Geological Information


The Ponderosa mine is now producing commercial quantities of the gem-quality labradoritefeldspar known as sunstone. This gem material exhibits unique optical and physical properties that include a wide range of saturated body colors, aventurescence, and strong pleochroism. The feldspar is An70 labradorite, a high calcic plagioclase; the aventurescence-causing inclusions have been identified as pure native copper. Micoprobe analyses conducted on colorless, red, and green samples did not reeal any obvious causative mechanism for the exhibited colors, although ongoing research is investigating intervalence charge transfer, possibly involving colloidal copper. Gemological identification involves the use of R.I., S.G., and microscopy. Locality determination (Oregon) is based on the copper inclusions and a distinct pleochroism.


By Christopher L. Johnston, Mickey E. Gunter, and Charles R. Knowles

In 1985, the Oregon legislature named the gem variety of labradorite called sunstone as the state gem. Currently, there are two known (and one reported) deposits of this gem mineral in Oregon: the initial discovery 33 km north of Plush in Lake County, south-central Oregon, which has been alternately referred to as the Plush, Lakeview, Rabbit Hills, or Rabbit Basin location; a small deposit reported near the White Horse Ranch in southeastern Harney County, in south-central Oregon; and the Ponderosa mine, in northwestern Harney County. The geology and mineralogy of the Plush deposit have been reported in varing detail by a number of researchers (Powers, 1932; Stewart et al., 1966; Peterson, 1972; Pough, 1983; and Hofmeister and Rossman, 1985).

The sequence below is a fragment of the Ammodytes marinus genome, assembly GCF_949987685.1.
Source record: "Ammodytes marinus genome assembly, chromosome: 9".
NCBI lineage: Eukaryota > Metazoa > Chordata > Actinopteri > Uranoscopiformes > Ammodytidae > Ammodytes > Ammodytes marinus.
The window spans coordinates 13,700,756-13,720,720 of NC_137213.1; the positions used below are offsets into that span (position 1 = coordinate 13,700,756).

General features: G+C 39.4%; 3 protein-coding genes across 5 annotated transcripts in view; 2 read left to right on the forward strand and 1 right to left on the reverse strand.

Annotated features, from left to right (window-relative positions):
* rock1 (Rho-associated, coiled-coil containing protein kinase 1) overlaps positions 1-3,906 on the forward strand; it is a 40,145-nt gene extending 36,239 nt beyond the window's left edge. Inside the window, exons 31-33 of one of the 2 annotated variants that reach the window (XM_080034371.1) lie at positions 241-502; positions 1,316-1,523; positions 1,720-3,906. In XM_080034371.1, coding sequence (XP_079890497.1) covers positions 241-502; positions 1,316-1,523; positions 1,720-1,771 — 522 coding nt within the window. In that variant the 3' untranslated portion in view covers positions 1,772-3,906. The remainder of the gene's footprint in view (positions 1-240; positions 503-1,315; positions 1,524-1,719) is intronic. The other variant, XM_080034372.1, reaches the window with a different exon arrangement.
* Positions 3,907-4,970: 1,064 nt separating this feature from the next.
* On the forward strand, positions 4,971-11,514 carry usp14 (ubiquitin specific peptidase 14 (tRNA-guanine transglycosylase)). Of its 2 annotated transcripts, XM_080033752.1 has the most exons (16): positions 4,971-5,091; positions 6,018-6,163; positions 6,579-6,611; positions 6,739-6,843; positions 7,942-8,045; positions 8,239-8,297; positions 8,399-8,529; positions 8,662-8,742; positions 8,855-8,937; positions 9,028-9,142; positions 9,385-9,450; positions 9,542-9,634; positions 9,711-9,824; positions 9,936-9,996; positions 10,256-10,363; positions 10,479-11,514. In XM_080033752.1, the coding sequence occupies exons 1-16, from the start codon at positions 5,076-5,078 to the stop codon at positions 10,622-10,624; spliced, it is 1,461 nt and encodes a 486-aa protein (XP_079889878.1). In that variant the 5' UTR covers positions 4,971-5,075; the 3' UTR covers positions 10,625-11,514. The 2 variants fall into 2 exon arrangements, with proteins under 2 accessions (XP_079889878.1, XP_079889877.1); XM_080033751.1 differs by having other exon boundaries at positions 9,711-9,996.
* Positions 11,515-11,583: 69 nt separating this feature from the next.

The Ponderosa deposit was discovered in the summer of 1980, when a logging operation cut through the area. Lode claims were staked and pick-and-shovel mining activities began that summer. Mining activity has accelerated since then, and heavy equipment has been added to refine the extraction process. To date, 400 kg of gem-quality rough sunstone have been removed from the Ponderosa mine, 140 kg in 1991 alone. As a result, Ponderosa mine sunstone - in a variety of colors - has begun to find its way into the general gem and jewelry market (figure 1).

Extensive study of the Ponderosa mine sunstone labradorite has revealed a number of distinctive characteristics, including aventurescence and pleochroism, as well as provided information to help determine the cause of the different colors. This sunstone can be readily identified on the basis of its gemological properties.

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